(2) Autism Funding – ages 6-18: This program provides families up to $6,000 per year, per child, to assist them with the cost of purchasing eligible autism intervention services and therapies outside of school. This funding is in addition to the educational program and special education services
Please note, we do not provide direct billing.
The At Home Program provides assistance to families in two main areas:
1) Respite Benefits (age 18 or younger): allows parents to choose appropriate care options; and
2) Medical Benefits (age 17 or younger): provides a range of medical equipment, supplies and intervention services.
- B.C. or Yukon resident for a minimum of three months with a valid Health Care Card,
- Qualified special need (medical/developmental) as recognized by a designated professional,
- Financial circumstance that limits the ability to afford the item or service required,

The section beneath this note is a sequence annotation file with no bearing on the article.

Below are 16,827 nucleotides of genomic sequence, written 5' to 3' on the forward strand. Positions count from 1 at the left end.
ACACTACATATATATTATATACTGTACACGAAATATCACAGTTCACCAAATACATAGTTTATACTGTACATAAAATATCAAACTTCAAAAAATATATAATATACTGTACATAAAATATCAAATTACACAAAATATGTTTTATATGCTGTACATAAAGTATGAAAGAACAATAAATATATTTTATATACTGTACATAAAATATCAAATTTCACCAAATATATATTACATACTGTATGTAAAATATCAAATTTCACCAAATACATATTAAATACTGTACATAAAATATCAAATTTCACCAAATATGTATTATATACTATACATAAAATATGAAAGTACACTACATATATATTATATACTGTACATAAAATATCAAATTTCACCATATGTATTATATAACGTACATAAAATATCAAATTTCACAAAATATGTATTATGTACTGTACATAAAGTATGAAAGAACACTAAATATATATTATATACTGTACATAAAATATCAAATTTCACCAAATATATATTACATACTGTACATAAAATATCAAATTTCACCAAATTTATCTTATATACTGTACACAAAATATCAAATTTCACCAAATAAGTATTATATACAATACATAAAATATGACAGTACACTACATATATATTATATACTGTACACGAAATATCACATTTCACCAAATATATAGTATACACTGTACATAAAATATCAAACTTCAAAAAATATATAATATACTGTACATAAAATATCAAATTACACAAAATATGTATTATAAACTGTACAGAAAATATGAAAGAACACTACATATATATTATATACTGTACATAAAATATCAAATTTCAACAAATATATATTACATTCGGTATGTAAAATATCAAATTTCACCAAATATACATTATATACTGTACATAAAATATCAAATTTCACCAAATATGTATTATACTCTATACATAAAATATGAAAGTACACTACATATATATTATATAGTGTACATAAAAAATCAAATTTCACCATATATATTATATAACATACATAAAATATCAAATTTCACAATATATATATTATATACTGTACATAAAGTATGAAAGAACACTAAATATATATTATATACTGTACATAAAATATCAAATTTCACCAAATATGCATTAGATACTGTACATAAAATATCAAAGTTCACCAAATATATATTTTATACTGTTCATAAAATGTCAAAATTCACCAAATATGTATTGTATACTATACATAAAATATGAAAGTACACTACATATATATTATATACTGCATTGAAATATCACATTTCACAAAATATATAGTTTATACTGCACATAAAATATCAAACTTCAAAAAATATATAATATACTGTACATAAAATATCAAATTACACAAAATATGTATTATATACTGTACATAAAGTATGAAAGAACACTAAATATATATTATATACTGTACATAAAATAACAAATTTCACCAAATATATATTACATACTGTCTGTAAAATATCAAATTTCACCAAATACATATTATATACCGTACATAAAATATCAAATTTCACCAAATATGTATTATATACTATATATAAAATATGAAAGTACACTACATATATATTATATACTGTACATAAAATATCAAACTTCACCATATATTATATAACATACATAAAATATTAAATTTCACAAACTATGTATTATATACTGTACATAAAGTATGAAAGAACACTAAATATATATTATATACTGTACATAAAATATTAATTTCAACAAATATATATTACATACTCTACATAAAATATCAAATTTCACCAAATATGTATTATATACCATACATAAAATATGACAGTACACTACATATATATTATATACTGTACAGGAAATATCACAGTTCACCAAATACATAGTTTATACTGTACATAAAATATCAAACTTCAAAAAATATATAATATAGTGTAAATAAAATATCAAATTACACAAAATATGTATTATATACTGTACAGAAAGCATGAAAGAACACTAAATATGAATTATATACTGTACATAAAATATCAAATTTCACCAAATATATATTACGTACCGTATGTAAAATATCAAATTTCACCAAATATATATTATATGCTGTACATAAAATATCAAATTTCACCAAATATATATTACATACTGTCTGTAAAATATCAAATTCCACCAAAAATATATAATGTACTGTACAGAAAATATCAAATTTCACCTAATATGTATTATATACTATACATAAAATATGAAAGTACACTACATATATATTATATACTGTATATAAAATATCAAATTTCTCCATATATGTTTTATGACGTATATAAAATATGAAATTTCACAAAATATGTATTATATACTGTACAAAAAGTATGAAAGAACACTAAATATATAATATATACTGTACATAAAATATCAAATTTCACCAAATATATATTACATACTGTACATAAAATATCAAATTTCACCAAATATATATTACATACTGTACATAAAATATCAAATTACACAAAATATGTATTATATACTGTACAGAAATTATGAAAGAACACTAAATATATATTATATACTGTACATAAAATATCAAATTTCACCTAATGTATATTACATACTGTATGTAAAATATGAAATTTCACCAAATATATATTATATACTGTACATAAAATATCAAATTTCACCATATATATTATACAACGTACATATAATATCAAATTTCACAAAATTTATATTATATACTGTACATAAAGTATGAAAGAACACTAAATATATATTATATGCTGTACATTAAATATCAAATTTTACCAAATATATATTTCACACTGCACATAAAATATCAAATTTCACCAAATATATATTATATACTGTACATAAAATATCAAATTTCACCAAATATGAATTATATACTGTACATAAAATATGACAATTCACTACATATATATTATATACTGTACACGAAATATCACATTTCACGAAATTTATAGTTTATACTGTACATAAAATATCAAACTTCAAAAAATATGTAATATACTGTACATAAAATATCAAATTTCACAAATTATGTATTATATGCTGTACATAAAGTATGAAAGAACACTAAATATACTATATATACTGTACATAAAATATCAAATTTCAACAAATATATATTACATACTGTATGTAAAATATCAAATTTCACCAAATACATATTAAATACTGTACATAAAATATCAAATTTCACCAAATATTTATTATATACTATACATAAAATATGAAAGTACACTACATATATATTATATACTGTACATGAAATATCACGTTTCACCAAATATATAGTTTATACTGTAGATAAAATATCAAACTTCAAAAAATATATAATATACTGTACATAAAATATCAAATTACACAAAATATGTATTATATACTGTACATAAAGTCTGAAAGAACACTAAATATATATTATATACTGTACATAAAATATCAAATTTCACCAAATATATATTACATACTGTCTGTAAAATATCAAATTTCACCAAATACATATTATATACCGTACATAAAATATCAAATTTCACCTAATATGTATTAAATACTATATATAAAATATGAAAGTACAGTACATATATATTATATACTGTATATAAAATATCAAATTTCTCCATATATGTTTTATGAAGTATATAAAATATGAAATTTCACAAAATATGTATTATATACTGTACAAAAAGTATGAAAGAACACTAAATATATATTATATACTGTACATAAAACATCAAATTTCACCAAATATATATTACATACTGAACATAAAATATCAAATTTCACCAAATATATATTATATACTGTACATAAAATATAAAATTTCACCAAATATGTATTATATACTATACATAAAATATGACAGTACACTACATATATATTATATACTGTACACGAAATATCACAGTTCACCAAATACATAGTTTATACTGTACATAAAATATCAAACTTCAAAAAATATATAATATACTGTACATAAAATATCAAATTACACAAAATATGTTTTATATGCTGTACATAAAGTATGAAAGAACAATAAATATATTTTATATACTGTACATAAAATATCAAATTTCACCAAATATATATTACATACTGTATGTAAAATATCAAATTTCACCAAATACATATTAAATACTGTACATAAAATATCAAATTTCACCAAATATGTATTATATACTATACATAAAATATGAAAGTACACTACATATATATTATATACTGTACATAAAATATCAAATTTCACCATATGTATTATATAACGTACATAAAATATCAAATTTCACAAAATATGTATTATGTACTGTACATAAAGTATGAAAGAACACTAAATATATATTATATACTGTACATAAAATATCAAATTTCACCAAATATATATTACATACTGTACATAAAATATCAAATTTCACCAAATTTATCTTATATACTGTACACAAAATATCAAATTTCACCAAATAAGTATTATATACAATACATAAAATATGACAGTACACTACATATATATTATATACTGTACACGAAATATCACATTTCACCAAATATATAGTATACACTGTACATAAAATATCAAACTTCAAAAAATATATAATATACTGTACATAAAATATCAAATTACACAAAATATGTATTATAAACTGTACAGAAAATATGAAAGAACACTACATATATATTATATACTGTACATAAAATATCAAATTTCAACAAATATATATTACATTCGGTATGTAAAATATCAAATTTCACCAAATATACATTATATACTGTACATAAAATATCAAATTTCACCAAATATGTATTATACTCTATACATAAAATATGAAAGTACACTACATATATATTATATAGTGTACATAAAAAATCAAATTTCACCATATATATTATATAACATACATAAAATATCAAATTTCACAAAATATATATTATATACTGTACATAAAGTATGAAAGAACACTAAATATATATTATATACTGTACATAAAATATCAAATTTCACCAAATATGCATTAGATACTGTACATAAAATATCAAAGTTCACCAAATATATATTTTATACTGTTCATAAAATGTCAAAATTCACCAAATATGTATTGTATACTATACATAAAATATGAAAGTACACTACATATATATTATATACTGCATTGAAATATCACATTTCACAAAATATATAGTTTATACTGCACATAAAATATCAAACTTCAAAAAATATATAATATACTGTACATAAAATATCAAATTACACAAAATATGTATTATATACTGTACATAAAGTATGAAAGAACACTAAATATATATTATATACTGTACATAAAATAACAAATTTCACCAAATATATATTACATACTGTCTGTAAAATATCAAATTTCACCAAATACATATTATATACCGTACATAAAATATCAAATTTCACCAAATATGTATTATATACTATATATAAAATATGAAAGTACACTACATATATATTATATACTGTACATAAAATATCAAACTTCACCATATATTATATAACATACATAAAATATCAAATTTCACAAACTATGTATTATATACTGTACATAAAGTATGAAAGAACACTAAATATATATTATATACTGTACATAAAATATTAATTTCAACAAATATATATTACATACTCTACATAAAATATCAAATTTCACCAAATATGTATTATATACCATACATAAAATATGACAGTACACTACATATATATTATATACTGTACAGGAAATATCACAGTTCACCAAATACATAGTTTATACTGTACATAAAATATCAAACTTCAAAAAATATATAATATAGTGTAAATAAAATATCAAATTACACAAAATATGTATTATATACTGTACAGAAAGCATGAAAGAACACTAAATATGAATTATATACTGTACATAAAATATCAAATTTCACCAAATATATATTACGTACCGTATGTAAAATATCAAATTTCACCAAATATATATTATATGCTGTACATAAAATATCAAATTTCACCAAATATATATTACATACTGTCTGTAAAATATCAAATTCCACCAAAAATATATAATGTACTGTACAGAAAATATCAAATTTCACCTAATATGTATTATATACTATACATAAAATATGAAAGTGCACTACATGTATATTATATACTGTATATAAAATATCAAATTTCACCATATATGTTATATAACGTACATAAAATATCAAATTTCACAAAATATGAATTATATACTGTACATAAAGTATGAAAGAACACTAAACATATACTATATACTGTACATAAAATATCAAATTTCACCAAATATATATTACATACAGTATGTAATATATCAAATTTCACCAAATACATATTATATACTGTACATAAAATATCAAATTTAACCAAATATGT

- Total net household income of up to $65,000 per year.
- Mobility equipment and specialised therapies
- Education and experiences
- Children whose needs/circumstances have been assessed and recognized by a medical/health/social/educational professional and for whom an application is supported by a brief statement indicating the problem/condition and recommendations,
- Children who don’t qualify for existing services provided by government-sponsored funding, or are on an extensive waiting list, have exhausted other sources of financial assistance, or who do not meet all of the government criteria,
- Children who are financially at risk. This definition does not exclude those children who have medical/social/educational impacts brought about by poverty. Gross household income is used to consider all requests for financial assistance.
Jordan's Principle makes sure all First Nations children living in Canada can access the products, services and supports they need, when they need them. Funding can help with a wide range of health, social and educational needs, including the unique needs that First Nations Two-Spirit and LGBTQQIA children and youth and those with disabilities may have.
Under Jordan's Principle we are ensuring that First Nations children can access the products, services and supports they need, when they need them, while we work with First Nations partners, provinces and territories to develop long-term approaches to help better address the unique needs of First Nations children.